During early 2022, Kiki McDonough Ltd began a process of embedding sustainable and responsible business practices into its day-to-day operations. As a member of the Responsible Jewellery Council (RJC), we are committed to the implementation of the Code of Practices (COP) standard and as such we have developed a range of policies and procedures to ensure our ongoing compliance with its requirements.
We are also committed to developing and nurturing strong relationships with suppliers and other business partners to promote responsible business practices throughout our supply chain. This includes taking steps to identify and, where applicable, mitigate negative social impacts with a particular focus on addressing issues related to human rights, child labour and forced labour.
To achieve this, we carried out due diligence on all our suppliers in alignment with the UN Guiding Principles on Business and Human Rights and the OECD Due Diligence Guidance for Responsible Supply Chains of Minerals from Conflict-Affected and High-Risk Areas (OECD Guidance). Our due diligence framework includes the following elements:
- We have adopted a human rights policy and supply chain policy. Both policy statements are included in our publicly available Responsible Business Practices Policy
- We developed internal control systems and processes for collecting and recording information about our suppliers' labour and material sourcing practices.
- We developed a system for identifying risks in our supply chain, including the identification of Conflict-Affected and High-Risk Areas (CAHRAs) in accordance with the OECD Guidance.
- We took steps to respond to identified risks, where applicable, to mitigate actual or potential negative impacts.
To understand the potential and/or actual human rights risks that might be present in our upstream supply chain, we asked all our suppliers to complete a survey questionnaire. This questionnaire asked suppliers to provide information on their legal compliance, labour practices, controls to manage child and forced labour risks, the controls they have in place to ensure adequate workplace health & safety and the due diligence processes they have in place to address risks related to minerals originating from Conflict-Affected and High-Risk Areas (CAHRAs).
Regarding our suppliers' labour practices, we did not identify any significant areas of concern related to the systems and processes our suppliers have in place with regard to the management of employees. For example, all our suppliers reported having processes in place for verifying the ages of workers and ensuring working hours remain within legal limits.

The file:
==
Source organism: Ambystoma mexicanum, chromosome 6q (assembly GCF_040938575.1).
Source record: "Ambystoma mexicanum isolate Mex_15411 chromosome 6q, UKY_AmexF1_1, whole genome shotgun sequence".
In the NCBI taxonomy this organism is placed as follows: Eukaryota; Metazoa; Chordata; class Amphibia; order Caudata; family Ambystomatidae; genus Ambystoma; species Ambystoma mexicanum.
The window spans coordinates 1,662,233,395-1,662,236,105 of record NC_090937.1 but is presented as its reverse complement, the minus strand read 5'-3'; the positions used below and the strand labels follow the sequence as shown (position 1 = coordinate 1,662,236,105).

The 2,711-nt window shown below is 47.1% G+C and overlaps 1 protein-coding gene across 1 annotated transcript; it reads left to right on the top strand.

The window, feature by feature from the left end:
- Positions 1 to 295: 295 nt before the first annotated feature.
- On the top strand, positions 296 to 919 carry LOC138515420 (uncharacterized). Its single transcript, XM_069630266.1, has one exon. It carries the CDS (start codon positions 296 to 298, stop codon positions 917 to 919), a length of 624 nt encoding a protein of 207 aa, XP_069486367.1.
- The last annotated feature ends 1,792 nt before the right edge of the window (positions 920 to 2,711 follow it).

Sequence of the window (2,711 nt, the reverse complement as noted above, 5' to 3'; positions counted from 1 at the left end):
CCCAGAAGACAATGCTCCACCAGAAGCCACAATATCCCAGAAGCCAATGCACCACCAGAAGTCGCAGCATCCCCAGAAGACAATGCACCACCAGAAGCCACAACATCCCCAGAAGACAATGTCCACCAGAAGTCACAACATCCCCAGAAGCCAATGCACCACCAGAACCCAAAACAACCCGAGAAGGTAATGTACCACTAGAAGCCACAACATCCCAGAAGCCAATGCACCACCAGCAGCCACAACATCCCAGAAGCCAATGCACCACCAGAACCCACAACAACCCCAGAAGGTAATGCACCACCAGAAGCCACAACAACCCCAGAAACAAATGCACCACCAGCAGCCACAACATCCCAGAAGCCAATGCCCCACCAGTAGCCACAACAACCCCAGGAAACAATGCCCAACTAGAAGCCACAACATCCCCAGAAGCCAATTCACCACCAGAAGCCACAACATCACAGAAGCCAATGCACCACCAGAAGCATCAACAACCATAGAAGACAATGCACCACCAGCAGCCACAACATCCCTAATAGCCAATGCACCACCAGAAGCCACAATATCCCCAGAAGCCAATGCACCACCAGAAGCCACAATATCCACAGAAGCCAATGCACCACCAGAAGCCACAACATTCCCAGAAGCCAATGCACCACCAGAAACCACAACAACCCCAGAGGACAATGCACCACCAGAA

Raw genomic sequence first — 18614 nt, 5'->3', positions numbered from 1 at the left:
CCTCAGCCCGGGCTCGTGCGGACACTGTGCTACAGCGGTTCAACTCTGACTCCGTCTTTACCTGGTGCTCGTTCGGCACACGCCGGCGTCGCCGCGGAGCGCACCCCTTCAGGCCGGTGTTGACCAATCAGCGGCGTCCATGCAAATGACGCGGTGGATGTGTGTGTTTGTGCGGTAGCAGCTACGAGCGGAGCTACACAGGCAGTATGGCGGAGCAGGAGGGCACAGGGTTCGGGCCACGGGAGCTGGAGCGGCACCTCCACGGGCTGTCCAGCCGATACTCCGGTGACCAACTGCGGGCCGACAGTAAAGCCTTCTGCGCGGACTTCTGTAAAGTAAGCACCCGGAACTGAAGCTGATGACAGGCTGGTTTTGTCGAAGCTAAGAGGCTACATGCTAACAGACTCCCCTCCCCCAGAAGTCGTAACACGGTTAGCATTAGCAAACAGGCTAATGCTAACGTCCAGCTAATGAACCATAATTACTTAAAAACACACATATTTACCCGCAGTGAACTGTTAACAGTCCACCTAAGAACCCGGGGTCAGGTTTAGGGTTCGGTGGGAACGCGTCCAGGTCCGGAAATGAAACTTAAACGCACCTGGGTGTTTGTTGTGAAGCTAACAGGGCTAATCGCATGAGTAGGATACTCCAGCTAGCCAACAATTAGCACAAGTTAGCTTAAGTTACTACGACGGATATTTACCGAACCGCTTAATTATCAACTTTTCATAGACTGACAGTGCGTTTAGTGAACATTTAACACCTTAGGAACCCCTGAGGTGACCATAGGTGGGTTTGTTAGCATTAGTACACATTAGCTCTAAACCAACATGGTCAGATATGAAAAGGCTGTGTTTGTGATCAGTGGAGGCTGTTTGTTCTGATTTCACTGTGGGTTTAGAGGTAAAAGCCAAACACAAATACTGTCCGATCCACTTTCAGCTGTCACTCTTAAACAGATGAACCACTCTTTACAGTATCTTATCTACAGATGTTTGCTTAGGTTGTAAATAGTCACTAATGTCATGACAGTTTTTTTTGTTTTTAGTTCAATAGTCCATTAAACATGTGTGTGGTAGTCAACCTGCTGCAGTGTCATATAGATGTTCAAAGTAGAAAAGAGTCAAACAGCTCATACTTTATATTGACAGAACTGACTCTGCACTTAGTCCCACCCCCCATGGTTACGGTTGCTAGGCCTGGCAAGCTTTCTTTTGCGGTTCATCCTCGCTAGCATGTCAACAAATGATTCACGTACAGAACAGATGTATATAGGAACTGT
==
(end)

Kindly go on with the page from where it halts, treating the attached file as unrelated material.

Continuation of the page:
With regard to risks concerning the geographical origin of jewellery materials in our supply chain, all but one of our suppliers were able to trace their gold supplies to a refiner that has been independently certified against a recognised standard aligned with the OECD Guidance [This includes the Responsible Jewellery Council (RJC) 2019 Code of Practices Standard, the LBMA Responsible Gold Guidance and the Responsible Minerals Initiative (RMI) RMAP Standard.]
For precious stones (diamonds and coloured gemstones- Due diligence currently covers coloured gemstones used by Kiki McDonough Ltd that are within the scope of the RJC 2019 Code of Practices Standard. This includes emeralds, sapphires and rubies), all but two of our suppliers were able to trace precious stones supplied to Kiki McDonough Ltd to the original country of mining origin.
We were able to identify that a small percentage of our diamonds originate from South Africa, which meets the definition of a Conflict-Affected and High-Risk Area (CAHRA), but we also identified that these diamonds are mined by DeBeers in accordance with its own strict social and environmental standards, the DeBeers Best Practice Principles (BPP) and, since they are an RJC certified member, the RJC 2019 Code of Practices Standard.
We will continue to work with our supply chain partners throughout 2023 and beyond to build on these efforts which will include, where applicable, steps to appropriately manage identified risks in alignment with our policies and the requirements of the RJC Code of Practices standard.
In addition to the above we have also implemented processes and controls to manage the environmental impacts of our direct business operations. This has included implementing measure to minimise waste, increase recycling of paper and the implementation energy efficiency measures. During 2023 we will continue to seek opportunities to improve our environmental performance.